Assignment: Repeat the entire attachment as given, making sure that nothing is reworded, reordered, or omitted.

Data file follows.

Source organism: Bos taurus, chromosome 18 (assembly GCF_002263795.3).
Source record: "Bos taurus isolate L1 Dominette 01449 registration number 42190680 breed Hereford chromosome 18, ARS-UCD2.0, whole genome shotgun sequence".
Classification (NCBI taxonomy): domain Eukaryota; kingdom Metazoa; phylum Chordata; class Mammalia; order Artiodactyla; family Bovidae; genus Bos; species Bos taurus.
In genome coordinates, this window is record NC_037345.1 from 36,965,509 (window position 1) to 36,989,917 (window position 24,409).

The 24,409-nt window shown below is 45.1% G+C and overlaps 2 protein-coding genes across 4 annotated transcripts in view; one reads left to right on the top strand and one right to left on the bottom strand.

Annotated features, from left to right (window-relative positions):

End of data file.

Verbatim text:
Source organism: Bos taurus, chromosome 18 (assembly GCF_002263795.3).
Source record: "Bos taurus isolate L1 Dominette 01449 registration number 42190680 breed Hereford chromosome 18, ARS-UCD2.0, whole genome shotgun sequence".
Classification (NCBI taxonomy): domain Eukaryota; kingdom Metazoa; phylum Chordata; class Mammalia; order Artiodactyla; family Bovidae; genus Bos; species Bos taurus.
In genome coordinates, this window is record NC_037345.1 from 36,965,509 (window position 1) to 36,989,917 (window position 24,409).

The 24,409-nt window shown below is 45.1% G+C and overlaps 2 protein-coding genes across 4 annotated transcripts in view; one reads left to right on the top strand and one right to left on the bottom strand.

Annotated features, from left to right (window-relative positions):